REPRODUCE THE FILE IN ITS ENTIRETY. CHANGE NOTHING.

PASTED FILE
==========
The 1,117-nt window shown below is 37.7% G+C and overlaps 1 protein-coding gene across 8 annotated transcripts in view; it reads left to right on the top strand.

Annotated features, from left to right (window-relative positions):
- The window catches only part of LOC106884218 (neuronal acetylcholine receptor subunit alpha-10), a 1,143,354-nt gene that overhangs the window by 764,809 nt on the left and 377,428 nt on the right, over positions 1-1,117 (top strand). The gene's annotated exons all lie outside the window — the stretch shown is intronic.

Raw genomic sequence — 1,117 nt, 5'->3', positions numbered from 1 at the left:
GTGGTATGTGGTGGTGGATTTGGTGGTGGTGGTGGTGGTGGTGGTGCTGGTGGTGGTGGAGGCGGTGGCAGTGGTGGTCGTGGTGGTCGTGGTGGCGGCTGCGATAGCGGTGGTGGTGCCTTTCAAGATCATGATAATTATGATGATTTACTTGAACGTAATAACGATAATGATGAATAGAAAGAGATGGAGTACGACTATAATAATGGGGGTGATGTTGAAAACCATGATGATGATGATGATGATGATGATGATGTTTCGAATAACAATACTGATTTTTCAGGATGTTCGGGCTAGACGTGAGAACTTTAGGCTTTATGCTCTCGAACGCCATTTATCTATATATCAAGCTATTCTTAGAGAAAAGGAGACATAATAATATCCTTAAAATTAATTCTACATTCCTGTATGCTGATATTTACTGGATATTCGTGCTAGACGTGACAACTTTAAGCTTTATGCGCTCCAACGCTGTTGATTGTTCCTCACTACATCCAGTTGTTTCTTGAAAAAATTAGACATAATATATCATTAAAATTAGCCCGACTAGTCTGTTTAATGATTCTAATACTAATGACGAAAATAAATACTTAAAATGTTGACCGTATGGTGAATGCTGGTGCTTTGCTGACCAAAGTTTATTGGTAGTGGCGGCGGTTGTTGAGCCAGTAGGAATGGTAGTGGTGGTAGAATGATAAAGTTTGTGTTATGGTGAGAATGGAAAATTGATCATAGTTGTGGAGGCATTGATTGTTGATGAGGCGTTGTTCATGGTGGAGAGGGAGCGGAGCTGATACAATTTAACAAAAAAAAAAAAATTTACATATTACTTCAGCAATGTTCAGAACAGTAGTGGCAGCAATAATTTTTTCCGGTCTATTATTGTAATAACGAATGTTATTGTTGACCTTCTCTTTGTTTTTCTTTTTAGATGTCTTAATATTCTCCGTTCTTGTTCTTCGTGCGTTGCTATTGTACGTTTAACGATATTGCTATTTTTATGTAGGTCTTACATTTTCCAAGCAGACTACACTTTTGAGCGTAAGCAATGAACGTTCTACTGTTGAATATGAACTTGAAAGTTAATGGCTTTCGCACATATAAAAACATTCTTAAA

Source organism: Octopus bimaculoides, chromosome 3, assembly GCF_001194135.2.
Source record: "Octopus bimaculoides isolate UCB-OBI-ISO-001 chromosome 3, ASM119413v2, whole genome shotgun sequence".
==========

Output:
The 1,117-nt window shown below is 37.7% G+C and overlaps 1 protein-coding gene across 8 annotated transcripts in view; it reads left to right on the top strand.

Annotated features, from left to right (window-relative positions):
- The window catches only part of LOC106884218 (neuronal acetylcholine receptor subunit alpha-10), a 1,143,354-nt gene that overhangs the window by 764,809 nt on the left and 377,428 nt on the right, over positions 1-1,117 (top strand). The gene's annotated exons all lie outside the window — the stretch shown is intronic.

Raw genomic sequence — 1,117 nt, 5'->3', positions numbered from 1 at the left:
GTGGTATGTGGTGGTGGATTTGGTGGTGGTGGTGGTGGTGGTGGTGCTGGTGGTGGTGGAGGCGGTGGCAGTGGTGGTCGTGGTGGTCGTGGTGGCGGCTGCGATAGCGGTGGTGGTGCCTTTCAAGATCATGATAATTATGATGATTTACTTGAACGTAATAACGATAATGATGAATAGAAAGAGATGGAGTACGACTATAATAATGGGGGTGATGTTGAAAACCATGATGATGATGATGATGATGATGATGATGTTTCGAATAACAATACTGATTTTTCAGGATGTTCGGGCTAGACGTGAGAACTTTAGGCTTTATGCTCTCGAACGCCATTTATCTATATATCAAGCTATTCTTAGAGAAAAGGAGACATAATAATATCCTTAAAATTAATTCTACATTCCTGTATGCTGATATTTACTGGATATTCGTGCTAGACGTGACAACTTTAAGCTTTATGCGCTCCAACGCTGTTGATTGTTCCTCACTACATCCAGTTGTTTCTTGAAAAAATTAGACATAATATATCATTAAAATTAGCCCGACTAGTCTGTTTAATGATTCTAATACTAATGACGAAAATAAATACTTAAAATGTTGACCGTATGGTGAATGCTGGTGCTTTGCTGACCAAAGTTTATTGGTAGTGGCGGCGGTTGTTGAGCCAGTAGGAATGGTAGTGGTGGTAGAATGATAAAGTTTGTGTTATGGTGAGAATGGAAAATTGATCATAGTTGTGGAGGCATTGATTGTTGATGAGGCGTTGTTCATGGTGGAGAGGGAGCGGAGCTGATACAATTTAACAAAAAAAAAAAAATTTACATATTACTTCAGCAATGTTCAGAACAGTAGTGGCAGCAATAATTTTTTCCGGTCTATTATTGTAATAACGAATGTTATTGTTGACCTTCTCTTTGTTTTTCTTTTTAGATGTCTTAATATTCTCCGTTCTTGTTCTTCGTGCGTTGCTATTGTACGTTTAACGATATTGCTATTTTTATGTAGGTCTTACATTTTCCAAGCAGACTACACTTTTGAGCGTAAGCAATGAACGTTCTACTGTTGAATATGAACTTGAAAGTTAATGGCTTTCGCACATATAAAAACATTCTTAAA

Source organism: Octopus bimaculoides, chromosome 3, assembly GCF_001194135.2.
Source record: "Octopus bimaculoides isolate UCB-OBI-ISO-001 chromosome 3, ASM119413v2, whole genome shotgun sequence".